Fatma Çetinkaya (46) is one of the many women who works as a house cleaner. A mother of four grown children, she is outspoken about her financial problems: 

“The money I earn is not enough to get by. And I am not alone. What can I do with your bridges, roads, and airports you built? I can’t use them and probably never will.” 

The total number of the so-called “cleaning ladies,” who mostly work without social security, is estimated to be around one million. Their working conditions are harsh and unmonitored. However, it’s sometimes the only way for women without education to earn a living. 

However, as the Turkish economy shrinks, more and more people are losing their jobs. In November, the official number of unemployed was announced as 4.3 million. And even those who have jobs struggle to pay their rent and bills. 

Some independent news outlets have tried to portray how people are actually living under these circumstances. One of them is BBC Turkish’ video series on “the people who just scrape by.”

Çetinkaya was one of the many who gave an interview for the BBC Turkish series. But her words obviously angered the pro-AKP media and social media users online. 

Her past social media posts were dug into, and pictures she posted on Instagram from a Bosphorus boat tour were used as “evidence.” She was slammed as a “fake” for “having parties on luxury yachts and complaining about the economy.” 

The pictures were taken at a women-only engagement party Çetinkaya was invited to. She does not own a yacht, nor can she rent one, but merely posing at a social occasion made her a target.

What’s more, the BBC was slammed by the pro-government media as “targeting the Turkish economy” by pulling an “perception operation.” Mind you, this became a popular term for any critic of the government and its policies, targeting people by associating them with “foreign forces trying to destroy Turkey.”

The pro-governmental media, which usually targets well-known individuals or critics, targets ordinary people as well. But what’s perhaps more worth talking about is how the life of the poor living in cities has changed — and how they are perceived. 

According to a London-based social media company, Turkey is among the top 10 countries in terms of social media usage. The number of Instagram users in Turkey has risen by 2.8 percent in 2020, reaching a total number of 38 million users.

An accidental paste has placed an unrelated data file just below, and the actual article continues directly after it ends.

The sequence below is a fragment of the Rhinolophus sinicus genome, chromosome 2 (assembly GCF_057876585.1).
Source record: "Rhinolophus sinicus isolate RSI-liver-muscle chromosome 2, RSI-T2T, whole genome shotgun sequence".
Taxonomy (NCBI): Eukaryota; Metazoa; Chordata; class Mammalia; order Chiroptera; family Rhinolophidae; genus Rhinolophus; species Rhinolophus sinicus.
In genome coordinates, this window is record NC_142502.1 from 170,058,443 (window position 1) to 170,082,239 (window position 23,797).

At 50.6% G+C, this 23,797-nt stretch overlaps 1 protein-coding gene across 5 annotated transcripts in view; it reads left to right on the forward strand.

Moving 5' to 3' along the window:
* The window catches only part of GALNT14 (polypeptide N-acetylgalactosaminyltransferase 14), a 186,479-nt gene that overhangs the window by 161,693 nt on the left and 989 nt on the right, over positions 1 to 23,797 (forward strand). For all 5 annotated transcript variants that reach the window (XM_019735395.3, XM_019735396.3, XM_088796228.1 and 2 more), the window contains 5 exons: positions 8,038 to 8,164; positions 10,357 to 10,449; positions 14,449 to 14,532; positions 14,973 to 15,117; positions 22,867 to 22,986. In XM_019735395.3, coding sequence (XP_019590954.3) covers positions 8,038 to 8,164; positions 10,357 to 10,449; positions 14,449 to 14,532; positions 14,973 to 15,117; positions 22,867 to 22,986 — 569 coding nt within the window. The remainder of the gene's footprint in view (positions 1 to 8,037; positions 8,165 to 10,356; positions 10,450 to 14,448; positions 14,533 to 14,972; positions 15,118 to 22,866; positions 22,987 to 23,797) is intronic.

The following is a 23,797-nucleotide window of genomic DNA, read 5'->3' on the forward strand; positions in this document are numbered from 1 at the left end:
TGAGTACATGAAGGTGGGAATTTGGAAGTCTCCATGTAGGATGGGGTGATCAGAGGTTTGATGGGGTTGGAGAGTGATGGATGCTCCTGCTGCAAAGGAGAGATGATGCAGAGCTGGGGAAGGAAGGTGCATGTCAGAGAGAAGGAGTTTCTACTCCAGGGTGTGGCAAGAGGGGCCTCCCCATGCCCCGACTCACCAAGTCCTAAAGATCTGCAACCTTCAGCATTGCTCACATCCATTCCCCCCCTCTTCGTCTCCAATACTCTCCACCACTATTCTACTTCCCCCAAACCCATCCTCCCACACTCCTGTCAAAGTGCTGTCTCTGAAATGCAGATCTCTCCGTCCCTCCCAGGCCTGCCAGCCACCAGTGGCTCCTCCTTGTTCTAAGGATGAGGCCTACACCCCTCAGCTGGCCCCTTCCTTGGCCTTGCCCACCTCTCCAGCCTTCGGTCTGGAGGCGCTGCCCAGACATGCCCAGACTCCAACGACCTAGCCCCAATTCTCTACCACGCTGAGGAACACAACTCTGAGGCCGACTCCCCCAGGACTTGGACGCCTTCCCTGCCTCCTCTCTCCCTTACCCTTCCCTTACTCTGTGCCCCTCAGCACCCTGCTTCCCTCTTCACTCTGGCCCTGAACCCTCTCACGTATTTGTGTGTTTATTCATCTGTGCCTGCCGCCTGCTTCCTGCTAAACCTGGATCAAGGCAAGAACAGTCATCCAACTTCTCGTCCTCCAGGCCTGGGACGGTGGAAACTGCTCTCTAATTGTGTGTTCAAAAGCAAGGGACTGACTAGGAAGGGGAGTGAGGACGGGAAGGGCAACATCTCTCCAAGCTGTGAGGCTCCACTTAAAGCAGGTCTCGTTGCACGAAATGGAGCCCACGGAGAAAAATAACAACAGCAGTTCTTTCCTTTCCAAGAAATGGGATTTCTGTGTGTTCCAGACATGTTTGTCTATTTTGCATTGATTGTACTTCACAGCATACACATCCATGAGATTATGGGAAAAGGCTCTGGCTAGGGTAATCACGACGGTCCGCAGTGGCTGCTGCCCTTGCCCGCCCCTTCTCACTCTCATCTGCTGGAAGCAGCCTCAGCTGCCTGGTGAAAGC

Five years ago, it was unthinkable that a poor person would have an Instagram account. Now, almost everyone who owns a mobile phone has a social media account. And yes, poor people also have phones! As the rich and popular are showing off their lifestyles, others who are not that well off try to show off their best: A new outfit, a lunch or dinner that can only be afforded as a special occasion, or scenes of how happy and loved we are. This may not be the reality, but just a way of showing another “self” to the rest of the world. 

People from all classes and of all ages and ideologies fill popular streets and places in Istanbul on the weekends take pictures “for Insta” are mostly trying to indicate that they, too, have something nice to “share.” 

They, too, want to live a good life. Or just to be a part of it, even for a few seconds. And they, too, want to show off. 

“The image of the poor still in our minds is of the homeless, or beggars, and the image of the working class is of workers earning their living with their muscles,” tweeted Sinan Erensü, a political ecologist. “But these images are not the only ones that represent their class and poorness.” Erensü argues that the distance between the 20-something freelancer with her laptop at a café and Miss Çetinkaya cleaning houses, but taking pictures at a friend’s party, might be less than we think.  

The definition of poor, and maybe even of class is changing. As financial problems grow, no political movement or ideology can really grasp what they want, or how to address them.